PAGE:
Alkaptonuria is an autosomal recessive disorder; familial genetic analysis shows no other affected member. The typical presentation of alkaptonuria is the darkening of the urine upon standing for longer time or dark urine stains on the diaper to the oxidation and polymerization of homogentisic acid; this could be the only feature suggestive of alkaptonuria in the pediatric age group. A significant amount of people with AKU may not present with black urine, which can be unreliable. The most frequent symptoms are one of the arthritic features confined mainly to the spine, hips, and knees. Practically all people with AKU eventually experience Arthritis. The onset of lumbar back pain, thoracic back pain, or both is frequent, especially around age 30. Progressive kyphoscoliosis, reduced disc space, spinal stenosis, and compressive myelopathy can occur with advancing age.

Physical Findings

Alkaptonuria has multiple clinical spectrums. Ochronosis, homogenistic aciduria, and ochronotic osteoarthropathy are called the triad of alkaptonuria. Ochronosis commonly presents in the third or fourth decade, which develops as the deposition of benzoquinone acetate in both extra- and intra-cellularly connective tissue. Finally, ochronotic arthropathy develops as an accumulation of Homogentisinic acid polymer within hyaline articular cartilage.[2]

 The clinical features are secondary to ochronosis:[2][3][4]

  • General: Grey pigmentation in the ear cartilage or the sclerae, also skin discoloration
  • Bone and joint: Lumbar pain (ankylosis), arthritis leading to joint effusions, decreased joint mobility, impaired spinal, and thoracic mobility may lead to disability. There is also an increase in the prevalence of fractures secondary to osteopenia.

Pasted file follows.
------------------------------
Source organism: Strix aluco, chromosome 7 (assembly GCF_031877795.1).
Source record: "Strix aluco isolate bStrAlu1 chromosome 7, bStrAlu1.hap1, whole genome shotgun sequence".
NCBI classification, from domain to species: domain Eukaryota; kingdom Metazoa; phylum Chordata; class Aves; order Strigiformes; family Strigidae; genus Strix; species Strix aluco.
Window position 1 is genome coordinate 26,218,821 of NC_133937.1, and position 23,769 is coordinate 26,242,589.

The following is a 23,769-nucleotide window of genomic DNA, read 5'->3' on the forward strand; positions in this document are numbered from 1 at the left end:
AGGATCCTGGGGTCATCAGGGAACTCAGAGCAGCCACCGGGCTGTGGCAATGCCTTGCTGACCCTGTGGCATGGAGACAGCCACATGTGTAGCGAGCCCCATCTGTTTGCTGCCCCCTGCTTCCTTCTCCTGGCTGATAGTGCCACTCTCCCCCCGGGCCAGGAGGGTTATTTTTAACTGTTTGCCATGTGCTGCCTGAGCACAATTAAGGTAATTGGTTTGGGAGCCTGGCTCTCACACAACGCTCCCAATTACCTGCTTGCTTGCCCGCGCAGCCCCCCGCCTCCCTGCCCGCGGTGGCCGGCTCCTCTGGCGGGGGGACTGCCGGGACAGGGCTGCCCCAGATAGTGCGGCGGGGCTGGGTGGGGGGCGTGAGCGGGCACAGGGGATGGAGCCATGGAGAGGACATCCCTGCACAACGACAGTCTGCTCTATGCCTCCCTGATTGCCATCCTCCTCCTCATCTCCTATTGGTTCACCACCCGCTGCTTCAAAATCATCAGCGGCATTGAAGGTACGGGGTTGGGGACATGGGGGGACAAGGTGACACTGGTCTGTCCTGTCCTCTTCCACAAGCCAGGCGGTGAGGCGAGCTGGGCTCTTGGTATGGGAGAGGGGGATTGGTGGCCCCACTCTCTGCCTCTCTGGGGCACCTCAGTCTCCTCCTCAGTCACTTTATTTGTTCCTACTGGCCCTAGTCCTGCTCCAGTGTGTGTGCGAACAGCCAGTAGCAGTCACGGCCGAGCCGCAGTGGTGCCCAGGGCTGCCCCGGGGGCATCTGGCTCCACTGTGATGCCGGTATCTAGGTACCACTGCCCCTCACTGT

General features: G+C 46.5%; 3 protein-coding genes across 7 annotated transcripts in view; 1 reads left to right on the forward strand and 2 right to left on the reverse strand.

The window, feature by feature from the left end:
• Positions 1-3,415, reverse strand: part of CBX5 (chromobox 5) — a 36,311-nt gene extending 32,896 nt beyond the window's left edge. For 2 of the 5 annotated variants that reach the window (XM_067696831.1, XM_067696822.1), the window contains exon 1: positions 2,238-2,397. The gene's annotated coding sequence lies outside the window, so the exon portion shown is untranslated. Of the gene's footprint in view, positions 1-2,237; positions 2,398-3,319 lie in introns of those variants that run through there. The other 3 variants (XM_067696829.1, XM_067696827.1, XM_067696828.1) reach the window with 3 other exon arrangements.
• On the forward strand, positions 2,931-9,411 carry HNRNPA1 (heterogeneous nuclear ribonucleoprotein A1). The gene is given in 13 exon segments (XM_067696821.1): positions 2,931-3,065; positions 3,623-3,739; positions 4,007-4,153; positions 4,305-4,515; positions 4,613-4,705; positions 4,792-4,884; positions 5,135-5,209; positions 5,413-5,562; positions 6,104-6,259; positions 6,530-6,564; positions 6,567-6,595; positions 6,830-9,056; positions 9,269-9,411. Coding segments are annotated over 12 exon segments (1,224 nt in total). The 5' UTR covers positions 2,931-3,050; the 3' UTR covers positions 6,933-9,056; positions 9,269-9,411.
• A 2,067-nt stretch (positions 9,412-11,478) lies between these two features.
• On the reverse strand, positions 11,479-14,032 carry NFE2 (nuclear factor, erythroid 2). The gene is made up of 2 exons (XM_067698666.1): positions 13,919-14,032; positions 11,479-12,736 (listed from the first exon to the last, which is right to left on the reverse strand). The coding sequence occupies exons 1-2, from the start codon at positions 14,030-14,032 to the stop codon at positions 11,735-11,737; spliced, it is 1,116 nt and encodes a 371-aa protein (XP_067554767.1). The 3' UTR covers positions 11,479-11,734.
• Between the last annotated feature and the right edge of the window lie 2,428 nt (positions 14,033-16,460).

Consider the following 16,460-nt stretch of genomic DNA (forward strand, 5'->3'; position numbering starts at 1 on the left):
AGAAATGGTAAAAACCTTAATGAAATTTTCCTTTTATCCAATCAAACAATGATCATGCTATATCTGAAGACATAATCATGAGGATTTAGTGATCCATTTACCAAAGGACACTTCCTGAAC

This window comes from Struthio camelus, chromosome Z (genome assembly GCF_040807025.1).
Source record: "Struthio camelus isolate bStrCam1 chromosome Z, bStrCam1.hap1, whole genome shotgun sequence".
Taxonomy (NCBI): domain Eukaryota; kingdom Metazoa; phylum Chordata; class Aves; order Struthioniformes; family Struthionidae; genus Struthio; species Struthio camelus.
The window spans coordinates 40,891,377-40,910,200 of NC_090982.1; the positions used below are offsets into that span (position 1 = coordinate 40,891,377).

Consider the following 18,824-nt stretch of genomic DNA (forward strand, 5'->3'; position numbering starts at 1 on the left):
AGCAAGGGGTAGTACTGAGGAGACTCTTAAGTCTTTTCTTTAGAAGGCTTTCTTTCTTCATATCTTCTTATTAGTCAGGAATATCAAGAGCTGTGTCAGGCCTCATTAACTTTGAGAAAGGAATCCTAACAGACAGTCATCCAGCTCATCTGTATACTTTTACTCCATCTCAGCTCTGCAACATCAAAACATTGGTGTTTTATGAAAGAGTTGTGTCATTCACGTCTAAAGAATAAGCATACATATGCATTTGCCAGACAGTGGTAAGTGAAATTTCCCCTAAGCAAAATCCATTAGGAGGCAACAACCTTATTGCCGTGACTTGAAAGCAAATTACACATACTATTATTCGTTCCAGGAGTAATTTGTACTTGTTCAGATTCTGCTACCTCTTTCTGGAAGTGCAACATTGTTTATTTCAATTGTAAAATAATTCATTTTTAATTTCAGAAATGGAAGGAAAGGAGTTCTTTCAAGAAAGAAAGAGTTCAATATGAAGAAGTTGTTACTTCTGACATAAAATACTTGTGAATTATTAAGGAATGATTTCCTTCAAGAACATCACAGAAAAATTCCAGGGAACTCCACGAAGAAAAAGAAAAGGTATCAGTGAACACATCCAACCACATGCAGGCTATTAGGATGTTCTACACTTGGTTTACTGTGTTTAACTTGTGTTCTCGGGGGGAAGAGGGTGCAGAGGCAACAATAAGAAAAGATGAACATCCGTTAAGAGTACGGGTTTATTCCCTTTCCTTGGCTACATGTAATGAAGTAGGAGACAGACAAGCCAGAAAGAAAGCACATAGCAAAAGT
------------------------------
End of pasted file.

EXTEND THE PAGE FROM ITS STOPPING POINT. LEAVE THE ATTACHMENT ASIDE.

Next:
• Respiratory: Decreased respiratory reserve and restrictive lung disease.
  • Cardiac: Valvular heart disease like aortic stenosis(more common), aortic regurgitation, mitral valve stenosis; cardiac arrhythmias; heart failure, and an increase in the incidence of coronary artery disease.
  • Neurological: Peripheral neuropathy, tinnitus, diplopia, and an increase in the incidence of stroke.
  • Metabolic: Increase in the incidence of renal, gallbladder, and prostatic stones.


The diagnosis and evaluation of AKU can be established based on the severity scoring system.

AKU Severity Score Index (AKUSSI): is a clinical scoring system of an objective measurement of severity. It is based on a quantitative validated multidisciplinary assessment.


The clinical objectives include,

  • Pigmentation of eye and ear
  • Prostate and salivary stone
  • Osteopenia
  • stroke
  • Aortic valvular heart disease, heart failure, atrial fibrillation

Laboratory Diagnosis

  1. The urine test for HGA is the gold-standard test to diagnose alkaptonuria. The amount of homogentisic acid in the 24-hour urine is detected via gas chromatography-mass spectrometry (GC-MS) analysis. The amount of HGA excreted each day in patients with AKU is usually between 1 and 8 grams. The change in urine color is non-specific.
  2. Molecular genetic testing can identify the biallelic abnormalities in HGD and other mutations that can help in family counseling.
  3. Various imaging modalities like CT scan or MRI help in assessing the severity of joint involvement.
  4. 2D-Echocardiography can detect valvular abnormalities.
  5. CT Angiogram can detect calcification of coronary vessels.

Treatment / Management

Despite being one of the first discovered genetic disorders that are supposed to follow Mendelian law, to date, there is no effective treatment for AKU. Therefore, the management of alkaptonuria remains palliative, which includes pain control, physiotherapy, and joints surgery. Additionally, the main focus of the treatment is to reduce the deposition of HGA. 

Ascorbic acid(Vit-C)

Commonly recommended therapy involves ascorbic acid, which known as vitamin C due to the effect on reducing the conversion of homogentisic acid to benzoquinone acetic acid by oxidation. However, it does not affect the urinary excretion of homogentisic acid.[2]

Low Protein Diet

A low protein diet can reduce tyrosine load and reduce the severity of the disease, but compliance with dietary requirements is not easy. Efficacy is unproven.